Volunteers valuable

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Volunteers play a valuable role in the Waimakariri district, particularly those in the older age group.
Waimakariri District Council community development facilitator Karen Lindsay-Lees says supporting volunteers, and the organisations which engage their services, remains a priority for the council’s community team.
She says the district has a ‘‘healthy number of volunteers, but there are still some gaps’’. Three-quarters of regular volunteers are women, with two-thirds aged 46 to 75.
To coincide with National Volunteer Week last month she prepared a report to the council’s community and recreation committee, following a community survey.
‘‘Now we have a story about what’s happening so we can find solutions and provide some responses.
This information will also allow organisations to share resources so they don’t have to reinvent the wheel.’’
She says around 60% of the Waimakariri population is volunteering in one form or another, ‘‘whether it’s managing a kids’ soccer team, or volunteering at CAB or it could be a oneoff at a school fair. And that’s probably on par with the rest of New Zealand’’.
‘‘A lot of things wouldn’t happen in this district if we didn’t have volunteers.
The contribution volunteers are making in New Zealand is believed to be worth $3.3 billion to the economy.
‘‘People are willing to put their hands up, but there’s a gap in regular volunteers.
Many people aged 25 to 45 years are working and have children, but there are opportunities there to promote what volunteering means and for organisations to be more flexible for people with busy lives.’’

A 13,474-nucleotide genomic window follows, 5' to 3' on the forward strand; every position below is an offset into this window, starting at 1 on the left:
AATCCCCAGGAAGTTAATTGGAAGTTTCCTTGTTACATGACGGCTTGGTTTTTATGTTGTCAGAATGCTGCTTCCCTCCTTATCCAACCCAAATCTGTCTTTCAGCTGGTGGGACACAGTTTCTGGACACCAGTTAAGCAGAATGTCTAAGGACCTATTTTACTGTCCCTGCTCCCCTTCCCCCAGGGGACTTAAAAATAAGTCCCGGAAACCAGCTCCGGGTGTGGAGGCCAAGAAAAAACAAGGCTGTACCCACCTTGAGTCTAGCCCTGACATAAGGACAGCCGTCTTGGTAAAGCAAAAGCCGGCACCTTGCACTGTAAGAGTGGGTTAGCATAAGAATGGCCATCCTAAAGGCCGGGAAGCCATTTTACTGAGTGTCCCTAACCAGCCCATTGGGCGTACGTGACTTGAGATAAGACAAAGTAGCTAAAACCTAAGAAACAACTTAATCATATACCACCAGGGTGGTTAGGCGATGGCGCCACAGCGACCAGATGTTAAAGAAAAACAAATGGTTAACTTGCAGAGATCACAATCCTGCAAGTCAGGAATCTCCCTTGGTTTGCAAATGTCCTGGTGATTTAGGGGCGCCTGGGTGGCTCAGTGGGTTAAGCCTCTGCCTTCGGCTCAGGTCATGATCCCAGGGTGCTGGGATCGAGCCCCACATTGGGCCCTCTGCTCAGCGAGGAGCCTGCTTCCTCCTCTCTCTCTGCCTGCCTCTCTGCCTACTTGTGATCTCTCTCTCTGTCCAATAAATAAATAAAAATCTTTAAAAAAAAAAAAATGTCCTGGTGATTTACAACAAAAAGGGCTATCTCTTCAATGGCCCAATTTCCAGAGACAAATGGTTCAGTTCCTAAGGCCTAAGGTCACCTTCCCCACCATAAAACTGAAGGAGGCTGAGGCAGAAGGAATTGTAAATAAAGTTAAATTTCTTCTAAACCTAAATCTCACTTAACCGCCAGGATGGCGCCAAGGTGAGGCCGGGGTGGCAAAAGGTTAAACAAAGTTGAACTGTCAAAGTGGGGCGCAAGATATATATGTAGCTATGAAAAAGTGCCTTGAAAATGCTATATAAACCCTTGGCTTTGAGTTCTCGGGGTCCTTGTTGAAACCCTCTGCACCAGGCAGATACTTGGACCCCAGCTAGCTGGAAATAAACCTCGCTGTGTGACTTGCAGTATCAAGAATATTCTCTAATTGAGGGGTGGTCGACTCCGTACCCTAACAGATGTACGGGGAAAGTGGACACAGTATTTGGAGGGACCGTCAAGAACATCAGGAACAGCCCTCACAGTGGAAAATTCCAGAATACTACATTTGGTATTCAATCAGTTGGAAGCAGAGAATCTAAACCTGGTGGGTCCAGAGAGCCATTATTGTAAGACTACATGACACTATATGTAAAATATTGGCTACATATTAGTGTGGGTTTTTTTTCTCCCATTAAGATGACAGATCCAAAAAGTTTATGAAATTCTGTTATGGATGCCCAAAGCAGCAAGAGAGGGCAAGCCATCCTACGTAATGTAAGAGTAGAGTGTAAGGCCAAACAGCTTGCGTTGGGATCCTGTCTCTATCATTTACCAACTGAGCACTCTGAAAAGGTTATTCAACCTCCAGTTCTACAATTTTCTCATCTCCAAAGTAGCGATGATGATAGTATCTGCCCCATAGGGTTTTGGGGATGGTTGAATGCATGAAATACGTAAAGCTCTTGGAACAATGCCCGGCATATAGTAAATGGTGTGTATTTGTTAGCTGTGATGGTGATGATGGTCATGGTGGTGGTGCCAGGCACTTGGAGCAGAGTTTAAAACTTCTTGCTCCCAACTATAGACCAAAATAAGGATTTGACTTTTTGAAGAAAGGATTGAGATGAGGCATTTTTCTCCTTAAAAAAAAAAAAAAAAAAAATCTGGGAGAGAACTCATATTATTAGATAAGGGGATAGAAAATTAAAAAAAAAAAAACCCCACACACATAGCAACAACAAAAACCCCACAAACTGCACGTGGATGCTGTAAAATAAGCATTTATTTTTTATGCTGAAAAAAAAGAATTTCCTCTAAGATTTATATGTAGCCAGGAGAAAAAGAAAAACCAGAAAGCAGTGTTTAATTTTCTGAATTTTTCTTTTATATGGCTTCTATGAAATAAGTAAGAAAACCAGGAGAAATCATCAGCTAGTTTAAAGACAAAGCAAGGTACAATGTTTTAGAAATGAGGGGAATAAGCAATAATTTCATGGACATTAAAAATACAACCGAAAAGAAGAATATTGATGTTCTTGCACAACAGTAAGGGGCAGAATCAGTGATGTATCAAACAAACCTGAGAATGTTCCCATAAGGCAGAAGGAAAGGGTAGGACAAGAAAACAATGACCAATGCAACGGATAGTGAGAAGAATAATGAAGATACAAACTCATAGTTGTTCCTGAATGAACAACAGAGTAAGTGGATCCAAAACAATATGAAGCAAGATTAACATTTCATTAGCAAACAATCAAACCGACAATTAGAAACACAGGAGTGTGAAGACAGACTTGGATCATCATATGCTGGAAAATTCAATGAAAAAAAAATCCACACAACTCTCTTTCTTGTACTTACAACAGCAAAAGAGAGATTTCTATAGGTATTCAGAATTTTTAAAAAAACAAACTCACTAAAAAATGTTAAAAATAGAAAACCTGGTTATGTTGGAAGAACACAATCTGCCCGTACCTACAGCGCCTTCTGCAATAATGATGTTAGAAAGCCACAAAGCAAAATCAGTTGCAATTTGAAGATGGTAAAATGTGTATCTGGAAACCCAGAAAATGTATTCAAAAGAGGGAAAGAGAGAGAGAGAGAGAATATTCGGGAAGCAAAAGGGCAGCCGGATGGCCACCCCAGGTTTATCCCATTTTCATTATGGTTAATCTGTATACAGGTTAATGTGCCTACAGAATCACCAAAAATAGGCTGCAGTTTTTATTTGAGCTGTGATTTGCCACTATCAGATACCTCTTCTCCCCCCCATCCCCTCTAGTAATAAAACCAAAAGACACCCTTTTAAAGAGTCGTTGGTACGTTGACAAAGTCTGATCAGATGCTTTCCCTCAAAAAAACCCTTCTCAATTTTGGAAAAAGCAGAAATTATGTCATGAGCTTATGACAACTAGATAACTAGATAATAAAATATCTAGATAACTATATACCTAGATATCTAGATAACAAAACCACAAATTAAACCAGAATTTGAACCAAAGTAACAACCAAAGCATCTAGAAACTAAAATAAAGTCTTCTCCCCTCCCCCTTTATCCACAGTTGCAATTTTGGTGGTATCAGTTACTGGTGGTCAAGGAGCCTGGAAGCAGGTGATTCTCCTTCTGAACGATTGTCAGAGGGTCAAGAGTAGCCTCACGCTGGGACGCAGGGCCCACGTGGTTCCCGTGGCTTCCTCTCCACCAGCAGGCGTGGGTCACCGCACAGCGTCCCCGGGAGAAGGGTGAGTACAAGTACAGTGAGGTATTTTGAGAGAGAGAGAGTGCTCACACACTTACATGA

Volunteering New Zealand has made several recommendations which Ms Lindsay-Lees says could help in the Waimakariri district, including: increasing public awareness through the media, providing better information about the range of opportunities available and maximising social media.
Breaking up long-term roles into several smaller roles for people with different skill sets could attract ‘‘busy people’’, while internships could attract younger volunteers looking for work experience.
Rewarding volunteers with perks such as petrol vouchers, reimbursement of expenses or discounts on membership could also help in retaining volunteers.
Ms Lindsay-Lees says volunteering is also a useful way for new families to get to know their community.
She says the community team will be exploring options with local organisations to help improve volunteer experiences in the district.
‘‘We want to get people together and decide what actions they want to do, so it will be led by the volunteer organisations.
Hopefully inthe next month or two we will have an action plan.’’